One of Britain's most senior policemen has dismissed David Cameron's suggestion that foreign police chiefs could be brought in to turn around UK forces as "simply stupid".
Sir Hugh Orde, president of the Association of Chief Police Officers (Acpo), has written to the Prime Minister asking him for a meeting to discuss his comments in the House of Commons last week.
Mr Cameron suggested the phone hacking crisis called for "radical" changes to British policing to open up forces and bring in "fresh leadership". He told MPs: "At the moment, the police system is too closed. There is only one point of entry into the force. There are too few, and arguably too similar, candidates for the top jobs.
"Why should all police officers have to start at the same level? Why should not someone with a different skill set be able to join the police force in a senior rank? Why should not someone who has been a proven success overseas be able to help us to turn around a force here at home?"
Sir Hugh, who is considered a frontrunner to become the next Metropolitan Police Commissioner after Sir Paul Stephenson resigned over the phone hacking scandal, said he was "slightly surprised" by the Prime Minister's comments.
He said it was "potty" to suggest that Britain's police forces were a "closed shop" and warned of the dangers of direct entry to senior positions from outside policing. "When it gets to sworn officers, frankly as a Chief Constable the last thing I need is someone from another profession on work experience," he told reporters at a briefing at Acpo headquarters in London.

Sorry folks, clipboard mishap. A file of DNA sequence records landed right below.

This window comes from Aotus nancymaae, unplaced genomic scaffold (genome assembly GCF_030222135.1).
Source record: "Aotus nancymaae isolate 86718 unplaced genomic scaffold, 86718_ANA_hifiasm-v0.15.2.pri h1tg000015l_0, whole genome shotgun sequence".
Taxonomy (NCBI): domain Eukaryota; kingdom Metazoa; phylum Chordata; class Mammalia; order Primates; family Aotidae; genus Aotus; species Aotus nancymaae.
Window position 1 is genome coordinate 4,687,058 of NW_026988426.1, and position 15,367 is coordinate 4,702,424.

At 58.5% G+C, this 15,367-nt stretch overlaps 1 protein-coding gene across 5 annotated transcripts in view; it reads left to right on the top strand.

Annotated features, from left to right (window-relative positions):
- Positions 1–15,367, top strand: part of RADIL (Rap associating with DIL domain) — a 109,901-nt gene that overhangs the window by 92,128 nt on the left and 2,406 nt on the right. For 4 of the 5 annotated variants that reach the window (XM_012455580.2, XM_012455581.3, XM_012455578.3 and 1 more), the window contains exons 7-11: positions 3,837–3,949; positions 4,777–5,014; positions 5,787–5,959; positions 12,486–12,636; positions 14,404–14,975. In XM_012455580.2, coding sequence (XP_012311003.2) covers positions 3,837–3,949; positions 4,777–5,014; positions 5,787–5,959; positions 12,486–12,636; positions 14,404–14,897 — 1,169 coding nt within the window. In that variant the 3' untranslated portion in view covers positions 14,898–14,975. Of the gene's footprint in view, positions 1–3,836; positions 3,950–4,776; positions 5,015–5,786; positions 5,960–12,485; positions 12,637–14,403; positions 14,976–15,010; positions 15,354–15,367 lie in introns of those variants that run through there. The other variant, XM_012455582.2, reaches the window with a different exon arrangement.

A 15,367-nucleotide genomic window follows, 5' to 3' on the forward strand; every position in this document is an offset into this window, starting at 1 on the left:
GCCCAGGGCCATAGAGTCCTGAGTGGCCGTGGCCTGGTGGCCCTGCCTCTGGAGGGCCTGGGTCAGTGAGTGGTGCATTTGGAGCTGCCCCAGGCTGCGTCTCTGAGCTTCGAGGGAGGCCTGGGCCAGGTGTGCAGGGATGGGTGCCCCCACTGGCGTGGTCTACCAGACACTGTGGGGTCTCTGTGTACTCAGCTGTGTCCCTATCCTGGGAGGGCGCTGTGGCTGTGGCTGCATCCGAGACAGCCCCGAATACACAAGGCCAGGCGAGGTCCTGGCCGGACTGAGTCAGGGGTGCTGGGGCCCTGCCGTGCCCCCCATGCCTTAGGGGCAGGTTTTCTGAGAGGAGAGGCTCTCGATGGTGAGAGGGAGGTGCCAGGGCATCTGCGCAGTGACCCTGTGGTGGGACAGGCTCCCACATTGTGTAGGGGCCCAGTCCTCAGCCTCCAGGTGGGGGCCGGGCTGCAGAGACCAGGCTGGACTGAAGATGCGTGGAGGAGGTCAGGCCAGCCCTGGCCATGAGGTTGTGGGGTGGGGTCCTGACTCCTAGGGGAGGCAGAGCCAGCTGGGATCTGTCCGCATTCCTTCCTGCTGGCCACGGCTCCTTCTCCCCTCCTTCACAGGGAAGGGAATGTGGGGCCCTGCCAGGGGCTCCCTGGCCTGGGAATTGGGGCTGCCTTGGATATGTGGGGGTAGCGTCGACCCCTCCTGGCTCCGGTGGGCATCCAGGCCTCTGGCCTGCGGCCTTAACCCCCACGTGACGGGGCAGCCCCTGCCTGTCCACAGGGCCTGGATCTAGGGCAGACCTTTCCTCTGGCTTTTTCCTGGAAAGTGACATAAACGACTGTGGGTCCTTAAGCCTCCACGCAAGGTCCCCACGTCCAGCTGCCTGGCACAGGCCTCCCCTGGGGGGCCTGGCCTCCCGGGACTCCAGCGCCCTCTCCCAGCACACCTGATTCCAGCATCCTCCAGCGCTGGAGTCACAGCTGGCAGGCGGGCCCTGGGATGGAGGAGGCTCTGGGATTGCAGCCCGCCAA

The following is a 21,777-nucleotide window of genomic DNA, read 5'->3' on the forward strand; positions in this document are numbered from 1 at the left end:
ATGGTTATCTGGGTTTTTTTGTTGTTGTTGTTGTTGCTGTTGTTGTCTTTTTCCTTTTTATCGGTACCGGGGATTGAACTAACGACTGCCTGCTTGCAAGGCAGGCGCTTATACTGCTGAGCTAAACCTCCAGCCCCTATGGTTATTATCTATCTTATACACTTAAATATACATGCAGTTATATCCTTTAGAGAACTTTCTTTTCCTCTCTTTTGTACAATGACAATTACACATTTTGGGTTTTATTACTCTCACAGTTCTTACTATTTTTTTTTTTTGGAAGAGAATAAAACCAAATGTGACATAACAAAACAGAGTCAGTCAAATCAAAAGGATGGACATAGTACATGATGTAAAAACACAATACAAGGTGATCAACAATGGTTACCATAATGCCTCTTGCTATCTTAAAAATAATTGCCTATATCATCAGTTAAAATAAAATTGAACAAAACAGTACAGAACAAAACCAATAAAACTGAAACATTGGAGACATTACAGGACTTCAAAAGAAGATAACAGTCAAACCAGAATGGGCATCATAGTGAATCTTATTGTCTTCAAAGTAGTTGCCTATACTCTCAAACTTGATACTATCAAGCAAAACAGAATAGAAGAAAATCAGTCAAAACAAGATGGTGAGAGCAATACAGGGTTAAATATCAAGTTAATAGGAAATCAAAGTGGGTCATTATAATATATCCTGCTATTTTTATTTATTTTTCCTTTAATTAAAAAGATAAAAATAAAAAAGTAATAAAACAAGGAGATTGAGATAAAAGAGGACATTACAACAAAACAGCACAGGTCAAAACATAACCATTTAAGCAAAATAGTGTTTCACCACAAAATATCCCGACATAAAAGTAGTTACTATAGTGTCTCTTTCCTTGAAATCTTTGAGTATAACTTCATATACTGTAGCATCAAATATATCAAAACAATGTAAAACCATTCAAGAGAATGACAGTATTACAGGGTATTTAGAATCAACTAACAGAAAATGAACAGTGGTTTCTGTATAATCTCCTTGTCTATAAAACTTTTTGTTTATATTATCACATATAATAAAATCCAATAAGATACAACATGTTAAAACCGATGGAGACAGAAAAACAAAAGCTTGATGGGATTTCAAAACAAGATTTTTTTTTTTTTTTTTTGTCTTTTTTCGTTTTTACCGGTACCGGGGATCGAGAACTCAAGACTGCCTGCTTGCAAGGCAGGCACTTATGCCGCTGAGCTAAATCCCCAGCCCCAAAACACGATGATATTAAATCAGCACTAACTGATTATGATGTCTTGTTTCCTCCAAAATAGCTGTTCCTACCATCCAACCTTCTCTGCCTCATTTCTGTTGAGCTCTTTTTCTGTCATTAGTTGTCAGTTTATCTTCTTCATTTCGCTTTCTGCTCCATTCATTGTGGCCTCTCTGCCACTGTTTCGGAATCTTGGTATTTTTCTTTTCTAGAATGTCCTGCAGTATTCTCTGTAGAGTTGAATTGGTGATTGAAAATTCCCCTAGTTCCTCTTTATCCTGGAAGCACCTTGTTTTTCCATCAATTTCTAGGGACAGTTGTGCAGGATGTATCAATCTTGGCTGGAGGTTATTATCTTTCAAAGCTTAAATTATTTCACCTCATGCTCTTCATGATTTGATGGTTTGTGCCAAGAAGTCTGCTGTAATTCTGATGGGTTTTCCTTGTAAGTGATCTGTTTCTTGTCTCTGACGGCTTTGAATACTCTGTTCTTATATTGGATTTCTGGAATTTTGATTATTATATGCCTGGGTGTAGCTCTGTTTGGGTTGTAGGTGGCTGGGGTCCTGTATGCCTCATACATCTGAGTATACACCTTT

"The decisions I have to make are potentially life and death. That's an absolutely clear statement - it's absolutely true. If we get it wrong, the public expect us to be held to account on the basis of making judgments based on experience and professional knowledge rather than 'This might be a bit of fun for a couple of years'."
Sir Hugh said he had many friends in overseas police forces, in particular in America, but questioned the sense of parachuting foreign police chiefs into Britain. "The notion that you can ship someone in from another country to run a police force in a different environment and a different culture is simply stupid," he said.
He added: "I have written to the Prime Minister inviting him to come and meet the leaders of the service because some were equally concerned. I look forward to having that conversation hopefully in the fairly near future."
A Downing Street spokesman stressed Mr Cameron was highlighting some of the issues being examined by Tom Winsor's ongoing review of police pay and conditions. He said: "We don't want to comment on a review that hasn't come out yet. The Prime Minister was putting it in context - he was saying 'These are the questions which will be asked in the review'."